If you are from America and you ever need a confidence boost, stepping into a Thai classroom will do the trick instantly. These are only some of the compliments I have received so far:
- Teacher, you are so beautiful!
- You look like Scarlett Johansson!
- Teacher, your eyes so pretty!
- Teacher, you have beautiful smile!
My students call me Teacher Sam and most of them have already stolen my heart.
Lomkaophittayakhom School, like many of the other public schools in Thailand with limited funds, is extremely unorganized. I am over a week into teaching and I still have yet to receive any attendance sheets with the lists of my students names. Which makes things even more confusing than they already are.
The concept of a “last name” is relatively new in Thailand. New, meaning the past two hundred years or so. Because of that, Thai people are very descriptive, to the point that the word “fat” is not supposed to be offensive, but merely descriptive. Needless to say, I’m thankful I am not overweight. Thai people have traditionally had very long first names and now they have very long last names to add on to it. These complicated names are luckily only used in formal settings, like in the workplace and for legal documents. The rest of the time, Thai people are called by a nickname. These tend to be simple words, usually shorter than five or six letters, and many of these words are stolen from the English language. The funny thing is: Thai people are commonly given nicknames by their parents that their parents thought sounded nice or were easy to say, but that they do not understand the English definition of. Here are some examples of nicknames my students have:
I could go on, considering I have upwards of 700 students. The situation at Lomkaophittayakhom School this semester is not the best. Typically, this foreign language program requires 6 foreign teachers to support the number of students who need to learn English. Unfortunately, some of the teachers who signed a year contract last year broke their contract without notice, so there are only three teachers this semester: myself, Jenn, and an American teacher named John. John has been a HUGE help to Jenn and I in terms of getting settled and finding our way around here.
I have an absurd number of students. Every week, I have twenty different classes. Yes, you read that right. I see each student once a week, and every single class session is a group of different students.
The Thai education system is a funky one, and at times it can be depressing. Students attend Prathom (Primary school) from grades P1-P6. (Equivalent to Kindergarten through 6th grade). Then, they move to Mattayhom (Secondary school) for grades M1-M6 (Equivalent to 7th grade through 12th). Lomkao is a Mattayhom school and I am specifically teaching M3 and M5 (9th and 11th grades).
Additionally, each grade is separated into ten different behavior/proficiency levels. 1 is considered the best, while 10 is considered the worst. So far, there has been no clear criteria explained to me as to how students are placed in these levels. In Bangkok, I heard gossip that students are often prioritized by how much their family financially supports the school, but I have not confirmed that.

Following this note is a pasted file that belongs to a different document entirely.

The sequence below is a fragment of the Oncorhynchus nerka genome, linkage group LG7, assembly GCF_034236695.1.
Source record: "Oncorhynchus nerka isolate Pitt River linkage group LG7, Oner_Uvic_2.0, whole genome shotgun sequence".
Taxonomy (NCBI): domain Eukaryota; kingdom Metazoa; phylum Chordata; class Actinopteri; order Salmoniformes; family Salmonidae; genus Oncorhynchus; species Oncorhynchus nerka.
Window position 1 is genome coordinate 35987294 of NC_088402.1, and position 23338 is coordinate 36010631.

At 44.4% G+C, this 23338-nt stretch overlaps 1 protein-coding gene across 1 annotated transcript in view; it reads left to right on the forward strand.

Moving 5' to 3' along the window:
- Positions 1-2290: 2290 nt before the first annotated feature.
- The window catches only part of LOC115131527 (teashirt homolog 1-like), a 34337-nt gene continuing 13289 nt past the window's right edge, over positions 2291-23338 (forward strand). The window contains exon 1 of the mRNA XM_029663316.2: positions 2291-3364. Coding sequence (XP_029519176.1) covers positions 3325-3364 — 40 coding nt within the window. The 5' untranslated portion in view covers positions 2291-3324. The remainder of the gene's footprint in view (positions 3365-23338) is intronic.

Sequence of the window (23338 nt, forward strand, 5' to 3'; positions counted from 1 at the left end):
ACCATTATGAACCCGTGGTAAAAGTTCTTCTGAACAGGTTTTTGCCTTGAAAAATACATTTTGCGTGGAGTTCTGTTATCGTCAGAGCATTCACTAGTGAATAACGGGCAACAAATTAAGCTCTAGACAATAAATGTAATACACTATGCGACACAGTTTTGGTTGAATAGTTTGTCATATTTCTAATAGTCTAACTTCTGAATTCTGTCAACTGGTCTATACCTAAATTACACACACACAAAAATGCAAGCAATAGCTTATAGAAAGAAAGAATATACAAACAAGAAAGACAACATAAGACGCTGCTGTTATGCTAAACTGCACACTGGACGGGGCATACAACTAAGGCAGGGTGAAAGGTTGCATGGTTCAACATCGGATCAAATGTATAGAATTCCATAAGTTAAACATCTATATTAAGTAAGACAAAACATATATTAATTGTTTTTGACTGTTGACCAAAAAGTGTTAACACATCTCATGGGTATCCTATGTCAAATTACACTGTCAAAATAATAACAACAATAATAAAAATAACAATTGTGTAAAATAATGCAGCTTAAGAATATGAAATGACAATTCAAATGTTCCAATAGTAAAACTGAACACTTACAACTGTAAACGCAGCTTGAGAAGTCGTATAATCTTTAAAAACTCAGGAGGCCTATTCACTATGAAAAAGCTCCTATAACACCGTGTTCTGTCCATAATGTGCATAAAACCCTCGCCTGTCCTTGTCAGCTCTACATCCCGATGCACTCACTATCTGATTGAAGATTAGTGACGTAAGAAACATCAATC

The reason why this is depressing? Lomkao is an agricultural town. When I say rural, picture your idea of rural, and then multiply it by ten. It takes me thirty minutes to get to a store. So, if students are placed in level 6 or above, it is almost always automatically assumed that that student will be destined to work on the farm with their parents. Though unspoken, it is apparent that teachers spend less time working with these students, as they feel the 1-5 level students need more time and attention to prepare for prestigious careers or colleges. This leaves the 6-10 students feeling unmotivated and not cared for. Of course, it is not as black and white as this seems, but you get an idea.
That combined with the fact that students cannot fail in the Thai education system is a perfect recipe for rambunctious, unmotivated students in levels 6 or above.
Typically, I would only manage one grade at a time, but because the teaching staff is short by half, we are each teaching two grades at one time. I teach M3 (1-10) and M5 (1-10), which is why I have 20 different sections.
As of this afternoon, I have taught a full week of classes, and have just now met all of my students. The other reason why this system is sad? Some of my higher level classes (6 and above) have been my favorite so far. Some of these students have paid me the utmost respect, while a class of 3’s that I had ignored me for an hour straight. I left that class of 3’s feeling like I needed a cough drop from yelling. It’s very hard not to get frustrated and feel that the 1-3’s are spoiled.
For example, the 1’s get to study in air conditioned classrooms, while the rest of the school learns in the heat. The 1’s also get additional classes after school to help them prepare for their exams. Every Tuesday I will be teaching a class after school to the 3.1’s to make sure they are fully prepared for their end of the semester English course exams.
But, as they told us in orientation: “You are here to teach. Not to advocate for education reform.”
Luckily, the universe blessed me with a class of 5.1’s that I absolutely adore. They made my heart swell so large that I felt like the Grinch in the scene where his heart grows – falling on the ground and all. They sang for me, they were attentive and curious. They looked at me with bright, grateful eyes.
So, I guess I’ll have to hush that humanitarian side of myself. (Not exactly easy to do if you know me at all….) It gets easier if I focus on how cute the kids are. And cute as hell they are!